I Sell the Dead [Blu-ray] (2008)

Actors: Dominic Monaghan, Ron Perlman, Larry Fessenden
Directors: Glenn McQuaid
Format: Color, NTSC, Widescreen
Language: English
Region: 1 (U.S. and Canada only)
Aspect Ratio: 1.66:1
Number of discs: 1
DVD Release Date: March 30, 2010
Run Time: 85 minutes



Horror comedies need to work even harder than straight horror to make an impression . . .

Sam Raimi (Evil Dead 2, Army of Darkness) casts a pretty long shadow in that department, and without some real imagination on your side, you're bound to end up aping him. Alternately, you might follow the Scream model and try to be too hip for the room rather than investing anything in the story.

Which is why I Sell The Dead deserves special mention, though in and of itself it's merely reliable entertainment. It goes about its task with inspiration and heart, helping to bridge the gaps between its ambitions and its budget. With an original concept and a deep affection for the roots of the horror genre, the resulting package becomes awfully hard to resist.

And let's be honest: we don't see nearly enough movies about grave robbers these days!

The pair here make a fine couple of rogues, engaged in their dirty business back in the days when men were men and teeth were rotten. Grimes (Larry Fessenden) is the senior half of the duo, showing the ropes to his young partner Blake (Dominic Monaghan of Lost fame) as they skulk through the graveyards of Victorian England.

They unearth fresh corpses for unscrupulous doctors, selling them for a pretty penny before various irate relatives catch up to them. The problem is that the doctor they work for (Angus Scrimm) would rather blackmail them than pay them - if they balk, he'll just call the cops -- which puts a crimp in their already less-than-glamorous lifestyle. Things change when they unearth a body that refuses to stay dead, which both solves their immediate difficulties and creates some nasty new ones.

The bulk of the film takes place in flashback, as Blake sits in prison for his crimes and a cantankerous old monk (Ron Perlman, Hellboy) records his last confession. The tactic sets up a fair number of twists, which are quite fun despite the fact that you can see most of them coming. So it goes with most of I Sell the Dead.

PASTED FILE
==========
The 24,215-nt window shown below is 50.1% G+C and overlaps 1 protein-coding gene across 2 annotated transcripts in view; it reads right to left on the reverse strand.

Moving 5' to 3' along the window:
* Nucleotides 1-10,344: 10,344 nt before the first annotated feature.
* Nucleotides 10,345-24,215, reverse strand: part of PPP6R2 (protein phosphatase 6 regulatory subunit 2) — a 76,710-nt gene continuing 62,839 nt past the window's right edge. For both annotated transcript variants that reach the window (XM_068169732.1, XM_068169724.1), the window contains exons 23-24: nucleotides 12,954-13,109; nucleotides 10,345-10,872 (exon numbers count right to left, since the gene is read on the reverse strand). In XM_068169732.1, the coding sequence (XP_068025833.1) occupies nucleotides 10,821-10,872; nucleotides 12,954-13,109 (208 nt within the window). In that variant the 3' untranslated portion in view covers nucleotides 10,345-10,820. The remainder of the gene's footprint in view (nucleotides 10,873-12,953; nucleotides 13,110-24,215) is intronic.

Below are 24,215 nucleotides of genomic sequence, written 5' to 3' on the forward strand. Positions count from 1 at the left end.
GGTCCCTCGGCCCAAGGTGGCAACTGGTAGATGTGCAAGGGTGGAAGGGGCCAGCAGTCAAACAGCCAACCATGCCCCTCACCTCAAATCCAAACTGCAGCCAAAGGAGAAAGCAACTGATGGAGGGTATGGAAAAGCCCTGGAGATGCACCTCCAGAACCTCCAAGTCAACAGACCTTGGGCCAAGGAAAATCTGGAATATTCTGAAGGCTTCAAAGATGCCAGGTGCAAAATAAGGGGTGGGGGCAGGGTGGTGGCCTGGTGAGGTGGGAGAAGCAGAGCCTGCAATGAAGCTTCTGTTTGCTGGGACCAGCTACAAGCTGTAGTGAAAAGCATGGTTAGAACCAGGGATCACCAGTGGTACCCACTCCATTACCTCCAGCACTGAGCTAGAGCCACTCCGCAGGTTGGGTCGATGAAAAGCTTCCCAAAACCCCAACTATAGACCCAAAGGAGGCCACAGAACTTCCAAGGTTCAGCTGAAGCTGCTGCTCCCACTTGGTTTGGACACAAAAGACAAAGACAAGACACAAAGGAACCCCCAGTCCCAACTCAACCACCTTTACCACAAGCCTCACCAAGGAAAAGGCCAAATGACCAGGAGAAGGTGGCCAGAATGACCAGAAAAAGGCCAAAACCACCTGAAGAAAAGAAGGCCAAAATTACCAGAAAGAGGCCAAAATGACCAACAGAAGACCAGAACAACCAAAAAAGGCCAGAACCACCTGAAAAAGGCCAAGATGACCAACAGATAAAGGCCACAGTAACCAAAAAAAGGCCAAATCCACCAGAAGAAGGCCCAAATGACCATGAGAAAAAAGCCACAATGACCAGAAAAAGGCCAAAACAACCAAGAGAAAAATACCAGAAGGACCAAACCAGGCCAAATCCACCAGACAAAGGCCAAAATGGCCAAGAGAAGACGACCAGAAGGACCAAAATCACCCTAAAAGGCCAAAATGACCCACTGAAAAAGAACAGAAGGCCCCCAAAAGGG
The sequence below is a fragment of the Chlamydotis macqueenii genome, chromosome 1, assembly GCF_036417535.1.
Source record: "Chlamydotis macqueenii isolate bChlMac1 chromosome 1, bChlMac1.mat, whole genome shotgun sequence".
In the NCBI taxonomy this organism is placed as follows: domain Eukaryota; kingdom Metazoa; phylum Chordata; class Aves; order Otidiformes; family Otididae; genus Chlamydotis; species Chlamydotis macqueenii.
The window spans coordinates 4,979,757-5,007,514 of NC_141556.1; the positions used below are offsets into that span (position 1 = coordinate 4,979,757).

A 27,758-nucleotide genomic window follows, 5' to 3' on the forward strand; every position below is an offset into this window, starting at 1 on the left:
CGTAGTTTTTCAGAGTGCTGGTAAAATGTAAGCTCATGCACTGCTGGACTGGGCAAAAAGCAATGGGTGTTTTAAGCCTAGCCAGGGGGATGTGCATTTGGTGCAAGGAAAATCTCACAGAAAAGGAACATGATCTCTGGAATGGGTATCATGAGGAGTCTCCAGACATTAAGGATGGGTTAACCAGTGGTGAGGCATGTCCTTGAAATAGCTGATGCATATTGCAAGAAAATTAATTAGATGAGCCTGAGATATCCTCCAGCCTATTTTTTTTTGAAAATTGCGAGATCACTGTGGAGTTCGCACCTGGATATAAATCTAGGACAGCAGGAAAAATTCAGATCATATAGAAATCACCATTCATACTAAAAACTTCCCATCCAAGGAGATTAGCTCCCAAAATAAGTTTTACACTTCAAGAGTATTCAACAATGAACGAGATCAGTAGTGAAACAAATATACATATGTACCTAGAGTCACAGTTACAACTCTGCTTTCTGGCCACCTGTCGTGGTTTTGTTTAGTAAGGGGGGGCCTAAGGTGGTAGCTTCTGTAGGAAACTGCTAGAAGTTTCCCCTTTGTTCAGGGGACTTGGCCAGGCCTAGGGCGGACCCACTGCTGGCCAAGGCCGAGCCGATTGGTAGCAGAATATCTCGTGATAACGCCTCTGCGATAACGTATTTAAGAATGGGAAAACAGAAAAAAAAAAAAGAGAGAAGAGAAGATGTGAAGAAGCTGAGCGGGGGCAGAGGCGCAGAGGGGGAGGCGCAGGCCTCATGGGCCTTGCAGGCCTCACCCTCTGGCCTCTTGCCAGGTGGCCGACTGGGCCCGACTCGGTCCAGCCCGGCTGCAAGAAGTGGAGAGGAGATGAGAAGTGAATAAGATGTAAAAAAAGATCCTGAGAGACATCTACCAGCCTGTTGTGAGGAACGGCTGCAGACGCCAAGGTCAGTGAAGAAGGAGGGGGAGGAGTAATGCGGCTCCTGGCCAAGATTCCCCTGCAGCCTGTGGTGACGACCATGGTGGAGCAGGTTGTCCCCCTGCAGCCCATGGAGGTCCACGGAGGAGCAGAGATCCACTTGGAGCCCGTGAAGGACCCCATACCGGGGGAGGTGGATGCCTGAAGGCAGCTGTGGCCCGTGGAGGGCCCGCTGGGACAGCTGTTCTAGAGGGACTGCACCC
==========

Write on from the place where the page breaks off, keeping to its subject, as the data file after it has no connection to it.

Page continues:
Writer/director Glenn McQuaid buries himself deep in standard tropes, then elevates them by providing new wrinkles and clever variations at every turn. Some of the surprises are visual; others come via a funny bit of dialogue or an interesting narrative development. In each case, however, they take a turn from the expected into moderately fresh territory, making gleeful smiles very easy to come by.

Similarly, the film's Gothic atmosphere remains a textbook case of how to do more with less. This production clearly has very little money, and I imagine a fair chunk of it went to high-profile actors like Monaghan and Perlman. But for all their shoestring qualities, the art direction and visual effects have an air of delightful whimsy to them: matte paintings of darkened moors, zombie make-up that implies what it can't overtly show us, and a strong sense of wit to push the green screen further than it might go otherwise.

More importantly, I Sell The Dead enjoys the characters as much as it enjoys the shocks and the jokes. Grimes and Blake make a thoroughly entertaining duo, as do their various rivals in the grave-robbing trade. Monaghan and Perlman establish a keen repartee in the framing device which powers the film past a few mild stumbling points of the "flashbacks within flashbacks" variety.

While the plot embraces an unduly episodic format - feeling more like a collection of incidents than a proper story - that's in keeping with the E.C. Comics vibe which McQuaid carefully cultivates through occasional fades to four-color artwork. The technique helps it strike the right balance between originality and reverence, between honoring the films which came before it and establishing its own identity. The comic book which accompanies it promises more adventures of these characters in the future; watching I Sell The Dead, it's hard not to be pleased at the prospect.

THE DISCS: The Blu-Ray offers a typical cocktail of special features: an hour-long behind-the-scenes documentary, a short special effects doc (which proves very insightful) and audio commentary from the filmmakers and cast. The image quality doesn't benefit from the Blu-Ray treatment, however; it's decent, but rather grainy as one might expect from a film with a less-than-bottomless budget. Casual viewers can probably go with the DVD and not miss a thing.

WORTH IT? Absolutely. Its funny and energetic story reminds us yet again that you don't need money if you have real creativity in your corner.

RECOMMENDATION: Hard-core horror fans might be a little put off at the lack of real shocks - this is really more comedy than horror - but the copious bloodshed and cock-eyed sense of humor make it terrific viewing for genre fans and newcomers alike.



blog comments powered by Disqus

Latest Headlines

Most Popular

Copyright © 1997-forward James O'Ehley/The Sci-Fi Movie Page (unless where indicated otherwise).